from The American Heritage® Dictionary of the English Language, 4th Edition
- n. A light, silvery-white, moderately hard metallic element that in ribbon or powder form burns with a brilliant white flame. It is used in structural alloys, pyrotechnics, flash photography, and incendiary bombs. Atomic number 12; atomic weight 24.305; melting point 649°C; boiling point 1,090°C; specific gravity 1.74 (at 20°C); valence 2. See Table at element.
from Wiktionary, Creative Commons Attribution/Share-Alike License
- n. A light, flammable, silvery metal, and a chemical element (symbol Mg) with an atomic number of 12.
from the GNU version of the Collaborative International Dictionary of English
- n. A light silver-white metallic element of atomic number 12, malleable and ductile, quite permanent in dry air but tarnishing in moist air. It burns, forming (the oxide) magnesia, with the production of a blinding light (the so-called magnesium light) which is used in signaling, in pyrotechny, or in photography where a strong actinic illuminant is required. Its compounds occur abundantly, as in dolomite, talc, meerschaum, etc. Symbol Mg. Atomic weight, 24.305. Specific gravity, 1.75.
from The Century Dictionary and Cyclopedia
- n. Manganese.
- n. Chemical symbol, Mg; atomic weight, 24.4. The metallic base of the widely distributed alkaline earth magnenesia, which in various combinations, and especially in the form of the double carbonate of lime and magnesia, is one of the most abundant of the materials which make up the earth's crust.
from WordNet 3.0 Copyright 2006 by Princeton University. All rights reserved.
- n. a light silver-white ductile bivalent metallic element; in pure form it burns with brilliant white flame; occurs naturally only in combination (as in magnesite and dolomite and carnallite and spinel and olivine)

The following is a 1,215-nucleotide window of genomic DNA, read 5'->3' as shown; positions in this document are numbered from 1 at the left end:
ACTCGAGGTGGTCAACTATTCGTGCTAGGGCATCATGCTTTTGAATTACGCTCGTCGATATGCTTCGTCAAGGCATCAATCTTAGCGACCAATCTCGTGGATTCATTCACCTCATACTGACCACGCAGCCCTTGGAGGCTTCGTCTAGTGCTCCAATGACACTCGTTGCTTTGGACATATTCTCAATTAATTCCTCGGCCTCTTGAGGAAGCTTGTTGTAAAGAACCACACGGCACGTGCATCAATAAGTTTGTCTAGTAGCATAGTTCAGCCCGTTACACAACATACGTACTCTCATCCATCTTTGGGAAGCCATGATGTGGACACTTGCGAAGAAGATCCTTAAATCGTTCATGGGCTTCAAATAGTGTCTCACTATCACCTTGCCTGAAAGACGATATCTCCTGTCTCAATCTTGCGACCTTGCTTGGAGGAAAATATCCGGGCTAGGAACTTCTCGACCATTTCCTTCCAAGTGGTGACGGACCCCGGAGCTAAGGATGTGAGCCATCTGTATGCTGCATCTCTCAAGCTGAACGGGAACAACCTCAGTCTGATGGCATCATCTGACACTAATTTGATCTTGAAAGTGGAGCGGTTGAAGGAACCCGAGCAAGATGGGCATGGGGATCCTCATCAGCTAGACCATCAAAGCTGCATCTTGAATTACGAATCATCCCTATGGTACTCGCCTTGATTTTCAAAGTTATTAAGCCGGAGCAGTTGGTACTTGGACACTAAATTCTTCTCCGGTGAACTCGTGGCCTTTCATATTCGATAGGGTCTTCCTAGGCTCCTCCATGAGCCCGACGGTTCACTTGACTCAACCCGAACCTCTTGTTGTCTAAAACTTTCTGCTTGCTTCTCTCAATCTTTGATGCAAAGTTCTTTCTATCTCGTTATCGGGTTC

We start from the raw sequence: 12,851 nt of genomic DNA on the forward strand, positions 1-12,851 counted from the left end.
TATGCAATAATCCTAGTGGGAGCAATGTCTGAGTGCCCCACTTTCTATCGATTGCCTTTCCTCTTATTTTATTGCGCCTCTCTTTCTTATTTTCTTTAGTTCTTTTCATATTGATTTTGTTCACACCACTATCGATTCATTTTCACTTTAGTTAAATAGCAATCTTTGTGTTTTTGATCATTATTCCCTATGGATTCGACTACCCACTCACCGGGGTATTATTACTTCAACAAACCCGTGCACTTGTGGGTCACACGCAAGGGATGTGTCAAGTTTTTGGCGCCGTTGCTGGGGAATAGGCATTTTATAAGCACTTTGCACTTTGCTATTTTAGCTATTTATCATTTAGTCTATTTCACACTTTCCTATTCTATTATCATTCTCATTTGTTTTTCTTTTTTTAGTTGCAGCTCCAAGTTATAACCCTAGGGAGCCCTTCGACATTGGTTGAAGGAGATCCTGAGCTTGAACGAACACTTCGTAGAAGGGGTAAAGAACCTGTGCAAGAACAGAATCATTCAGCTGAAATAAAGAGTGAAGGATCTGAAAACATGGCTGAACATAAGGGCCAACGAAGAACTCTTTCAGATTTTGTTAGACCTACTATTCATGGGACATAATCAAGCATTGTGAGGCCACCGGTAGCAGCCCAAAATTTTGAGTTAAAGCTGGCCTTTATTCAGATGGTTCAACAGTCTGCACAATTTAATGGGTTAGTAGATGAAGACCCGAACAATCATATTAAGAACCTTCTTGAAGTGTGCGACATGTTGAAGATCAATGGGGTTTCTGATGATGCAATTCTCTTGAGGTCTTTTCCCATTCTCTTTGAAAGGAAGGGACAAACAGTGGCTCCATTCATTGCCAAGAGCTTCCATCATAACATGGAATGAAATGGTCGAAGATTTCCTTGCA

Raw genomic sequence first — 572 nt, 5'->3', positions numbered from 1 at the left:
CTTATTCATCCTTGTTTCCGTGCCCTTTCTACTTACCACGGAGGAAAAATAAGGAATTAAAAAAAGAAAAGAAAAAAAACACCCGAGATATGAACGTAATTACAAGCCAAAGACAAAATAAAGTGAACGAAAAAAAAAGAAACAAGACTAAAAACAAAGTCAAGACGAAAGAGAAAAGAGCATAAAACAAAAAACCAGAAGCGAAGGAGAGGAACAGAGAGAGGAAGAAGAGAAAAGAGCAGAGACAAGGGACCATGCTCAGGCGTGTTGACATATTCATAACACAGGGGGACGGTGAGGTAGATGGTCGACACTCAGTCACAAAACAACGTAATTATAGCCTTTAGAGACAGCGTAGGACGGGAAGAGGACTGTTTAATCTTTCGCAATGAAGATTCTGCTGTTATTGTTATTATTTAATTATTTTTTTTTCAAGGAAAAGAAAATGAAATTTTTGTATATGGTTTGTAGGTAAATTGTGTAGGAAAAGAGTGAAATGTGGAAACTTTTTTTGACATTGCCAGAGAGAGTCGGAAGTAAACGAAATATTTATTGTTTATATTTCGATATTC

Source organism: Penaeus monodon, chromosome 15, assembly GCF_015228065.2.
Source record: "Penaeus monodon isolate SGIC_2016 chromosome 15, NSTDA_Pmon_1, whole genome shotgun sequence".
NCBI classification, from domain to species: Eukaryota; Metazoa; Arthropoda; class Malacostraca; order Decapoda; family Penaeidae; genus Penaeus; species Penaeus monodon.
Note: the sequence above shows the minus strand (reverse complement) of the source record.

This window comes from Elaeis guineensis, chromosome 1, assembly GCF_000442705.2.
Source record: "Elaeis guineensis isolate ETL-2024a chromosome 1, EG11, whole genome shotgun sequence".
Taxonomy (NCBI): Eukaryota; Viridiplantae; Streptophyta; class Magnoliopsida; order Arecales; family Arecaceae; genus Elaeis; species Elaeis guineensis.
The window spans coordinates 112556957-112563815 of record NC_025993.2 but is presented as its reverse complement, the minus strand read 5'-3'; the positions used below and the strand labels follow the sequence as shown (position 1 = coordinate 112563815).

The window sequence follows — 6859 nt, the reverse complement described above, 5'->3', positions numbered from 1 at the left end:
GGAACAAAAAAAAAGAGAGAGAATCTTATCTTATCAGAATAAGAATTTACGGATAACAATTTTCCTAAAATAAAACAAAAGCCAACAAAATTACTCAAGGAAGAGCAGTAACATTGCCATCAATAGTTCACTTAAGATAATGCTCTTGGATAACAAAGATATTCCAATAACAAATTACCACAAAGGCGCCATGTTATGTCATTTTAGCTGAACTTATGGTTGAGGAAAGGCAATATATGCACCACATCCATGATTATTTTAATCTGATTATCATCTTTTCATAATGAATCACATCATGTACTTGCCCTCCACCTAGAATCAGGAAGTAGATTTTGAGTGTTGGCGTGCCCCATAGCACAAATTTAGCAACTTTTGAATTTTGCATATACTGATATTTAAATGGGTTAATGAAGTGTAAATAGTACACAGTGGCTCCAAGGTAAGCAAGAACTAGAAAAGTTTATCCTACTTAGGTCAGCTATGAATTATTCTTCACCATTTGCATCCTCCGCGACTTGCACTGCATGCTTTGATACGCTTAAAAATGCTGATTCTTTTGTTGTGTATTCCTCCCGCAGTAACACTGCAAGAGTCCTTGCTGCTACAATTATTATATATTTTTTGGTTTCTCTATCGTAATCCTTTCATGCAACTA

A 0.1375 g sample of solid magnesium is burned in a constant volume bomb calorimeter that has a heat capacity?
A 0.1375 g sample of solid magnesium is burned in a constant volume bomb calorimeter that has a heat capacity of 3024 J/C (degrees C).
Why magnesium is like vitamin D and how it cures depression
Dennis Mangan explains why magnesium is like vitamin D and how it cures depression:
Why magnesium is like vitamin D and how it cures depression « Isegoria
The ingredient, rich in calcium and magnesium, is derived from red seaweed Lithothamnion Coralliodides, which is harvested under licence by Marigot off the south west coast of Ireland.
The literature I have read on magnesium, and especially magnesium chloride hexahydrate, is that it can take anywhere from 3 months to a year at fairly high doses to correct a long term magnesium deficiency.
Willstätter, however, has the merit of having been the first to recognize and to prove with complete evidence the fact that magnesium is not an impurity, but is an integral part of the native, pure chlorophyll - a fact of high importance from the biological point of view.
He has shown that magnesium is held within the chlorophyll molecule in a manner which is very similar to the way in which iron is held in haemoglobin; this bond is so firm that the magnesium is not liberated even by the action of a strong alkali.
It's important to realize that long term magnesium deficiency is associated with many diseases, including cancer.